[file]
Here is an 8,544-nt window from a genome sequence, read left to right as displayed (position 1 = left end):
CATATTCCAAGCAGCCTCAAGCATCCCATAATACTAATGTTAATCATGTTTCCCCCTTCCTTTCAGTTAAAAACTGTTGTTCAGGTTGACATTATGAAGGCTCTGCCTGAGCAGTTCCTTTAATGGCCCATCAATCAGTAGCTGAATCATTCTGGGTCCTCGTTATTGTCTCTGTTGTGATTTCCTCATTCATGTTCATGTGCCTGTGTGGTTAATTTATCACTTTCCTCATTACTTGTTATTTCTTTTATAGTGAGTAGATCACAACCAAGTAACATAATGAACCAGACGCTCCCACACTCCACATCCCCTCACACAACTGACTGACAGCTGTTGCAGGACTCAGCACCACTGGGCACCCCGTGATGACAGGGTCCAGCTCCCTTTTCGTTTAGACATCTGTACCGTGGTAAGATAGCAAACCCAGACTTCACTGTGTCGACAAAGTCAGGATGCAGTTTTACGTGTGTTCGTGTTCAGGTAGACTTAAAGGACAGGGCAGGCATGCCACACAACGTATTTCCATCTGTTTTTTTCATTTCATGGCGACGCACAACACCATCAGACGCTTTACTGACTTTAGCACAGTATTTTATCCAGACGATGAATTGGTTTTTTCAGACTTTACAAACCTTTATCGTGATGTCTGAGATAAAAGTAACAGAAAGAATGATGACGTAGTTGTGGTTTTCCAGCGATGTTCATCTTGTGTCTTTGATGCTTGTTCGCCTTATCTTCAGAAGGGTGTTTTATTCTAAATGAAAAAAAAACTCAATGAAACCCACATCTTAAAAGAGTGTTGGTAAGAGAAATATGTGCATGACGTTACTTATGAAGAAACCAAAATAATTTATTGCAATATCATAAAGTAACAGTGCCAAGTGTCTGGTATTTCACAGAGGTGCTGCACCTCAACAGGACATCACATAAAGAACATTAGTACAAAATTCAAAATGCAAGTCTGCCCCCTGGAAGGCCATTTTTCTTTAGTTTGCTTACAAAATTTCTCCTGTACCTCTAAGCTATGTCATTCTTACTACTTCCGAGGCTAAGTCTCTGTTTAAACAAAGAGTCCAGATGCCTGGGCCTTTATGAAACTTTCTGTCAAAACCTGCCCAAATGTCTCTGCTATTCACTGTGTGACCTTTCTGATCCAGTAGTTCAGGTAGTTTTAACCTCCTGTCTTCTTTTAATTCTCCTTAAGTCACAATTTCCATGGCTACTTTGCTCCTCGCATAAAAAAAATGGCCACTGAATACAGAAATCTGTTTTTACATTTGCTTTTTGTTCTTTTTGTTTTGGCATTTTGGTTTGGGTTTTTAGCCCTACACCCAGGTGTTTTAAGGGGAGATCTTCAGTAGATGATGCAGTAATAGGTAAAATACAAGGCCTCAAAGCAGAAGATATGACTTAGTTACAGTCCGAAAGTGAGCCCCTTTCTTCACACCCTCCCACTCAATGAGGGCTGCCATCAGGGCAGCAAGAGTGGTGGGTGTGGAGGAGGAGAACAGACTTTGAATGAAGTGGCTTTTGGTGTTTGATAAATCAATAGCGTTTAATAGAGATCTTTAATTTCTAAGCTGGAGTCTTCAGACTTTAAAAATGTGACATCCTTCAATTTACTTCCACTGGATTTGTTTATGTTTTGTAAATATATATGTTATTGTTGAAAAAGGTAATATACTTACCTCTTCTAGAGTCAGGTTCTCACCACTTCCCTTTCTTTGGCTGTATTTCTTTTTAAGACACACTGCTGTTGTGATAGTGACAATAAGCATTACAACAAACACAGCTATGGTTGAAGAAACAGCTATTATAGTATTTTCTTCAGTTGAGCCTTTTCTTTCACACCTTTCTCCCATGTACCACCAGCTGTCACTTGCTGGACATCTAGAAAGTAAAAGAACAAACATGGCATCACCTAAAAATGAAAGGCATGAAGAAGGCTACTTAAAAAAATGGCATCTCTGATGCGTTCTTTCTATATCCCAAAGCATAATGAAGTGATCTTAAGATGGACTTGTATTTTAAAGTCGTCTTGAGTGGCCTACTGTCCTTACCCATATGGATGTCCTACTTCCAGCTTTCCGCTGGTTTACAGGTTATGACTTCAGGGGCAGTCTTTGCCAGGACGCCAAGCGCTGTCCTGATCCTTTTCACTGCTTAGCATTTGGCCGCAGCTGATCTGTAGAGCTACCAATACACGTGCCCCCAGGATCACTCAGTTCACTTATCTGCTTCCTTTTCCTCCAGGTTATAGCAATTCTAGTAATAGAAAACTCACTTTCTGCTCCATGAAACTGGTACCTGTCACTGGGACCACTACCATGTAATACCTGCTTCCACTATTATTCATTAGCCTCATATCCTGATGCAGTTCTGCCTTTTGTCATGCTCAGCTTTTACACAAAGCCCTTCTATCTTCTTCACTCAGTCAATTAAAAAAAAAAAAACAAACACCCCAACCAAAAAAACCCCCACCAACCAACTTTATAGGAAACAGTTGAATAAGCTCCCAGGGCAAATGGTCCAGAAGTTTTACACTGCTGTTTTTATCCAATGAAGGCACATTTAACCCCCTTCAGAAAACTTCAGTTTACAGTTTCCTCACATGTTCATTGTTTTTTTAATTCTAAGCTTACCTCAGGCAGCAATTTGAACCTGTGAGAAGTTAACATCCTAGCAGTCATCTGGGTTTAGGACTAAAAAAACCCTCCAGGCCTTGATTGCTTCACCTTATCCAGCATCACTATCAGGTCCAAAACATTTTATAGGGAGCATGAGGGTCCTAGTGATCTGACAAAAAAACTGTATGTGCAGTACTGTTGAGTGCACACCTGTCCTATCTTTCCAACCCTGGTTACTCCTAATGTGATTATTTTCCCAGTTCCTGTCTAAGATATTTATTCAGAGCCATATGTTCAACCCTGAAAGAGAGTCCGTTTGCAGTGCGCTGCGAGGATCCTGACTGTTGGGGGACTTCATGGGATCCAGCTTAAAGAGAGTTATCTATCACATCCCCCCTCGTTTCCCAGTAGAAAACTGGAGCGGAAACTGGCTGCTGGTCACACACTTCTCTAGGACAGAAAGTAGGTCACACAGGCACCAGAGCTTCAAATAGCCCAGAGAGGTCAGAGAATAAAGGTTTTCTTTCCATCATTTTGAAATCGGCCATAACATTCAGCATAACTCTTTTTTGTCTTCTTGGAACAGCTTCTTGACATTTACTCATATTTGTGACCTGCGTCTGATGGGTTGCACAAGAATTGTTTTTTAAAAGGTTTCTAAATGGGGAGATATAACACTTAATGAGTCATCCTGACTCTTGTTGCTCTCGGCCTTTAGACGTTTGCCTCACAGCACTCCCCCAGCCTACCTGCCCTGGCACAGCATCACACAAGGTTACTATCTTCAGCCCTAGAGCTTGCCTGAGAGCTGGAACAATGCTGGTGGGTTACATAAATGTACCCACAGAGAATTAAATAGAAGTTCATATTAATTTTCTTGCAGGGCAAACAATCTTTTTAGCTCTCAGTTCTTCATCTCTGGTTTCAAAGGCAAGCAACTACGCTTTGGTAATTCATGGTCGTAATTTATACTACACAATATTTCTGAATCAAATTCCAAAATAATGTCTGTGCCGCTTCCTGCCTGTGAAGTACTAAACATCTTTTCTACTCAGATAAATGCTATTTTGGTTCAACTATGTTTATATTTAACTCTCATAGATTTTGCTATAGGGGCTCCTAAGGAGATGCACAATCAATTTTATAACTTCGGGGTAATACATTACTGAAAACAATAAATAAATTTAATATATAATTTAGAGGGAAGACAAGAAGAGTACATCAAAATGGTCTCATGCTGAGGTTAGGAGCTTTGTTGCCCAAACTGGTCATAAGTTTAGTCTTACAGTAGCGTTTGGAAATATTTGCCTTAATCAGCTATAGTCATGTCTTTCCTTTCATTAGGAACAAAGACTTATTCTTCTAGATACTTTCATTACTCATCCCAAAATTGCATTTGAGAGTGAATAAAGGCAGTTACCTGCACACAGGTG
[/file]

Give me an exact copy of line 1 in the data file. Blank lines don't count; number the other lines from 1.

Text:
Here is an 8,544-nt window from a genome sequence, read left to right as displayed (position 1 = left end):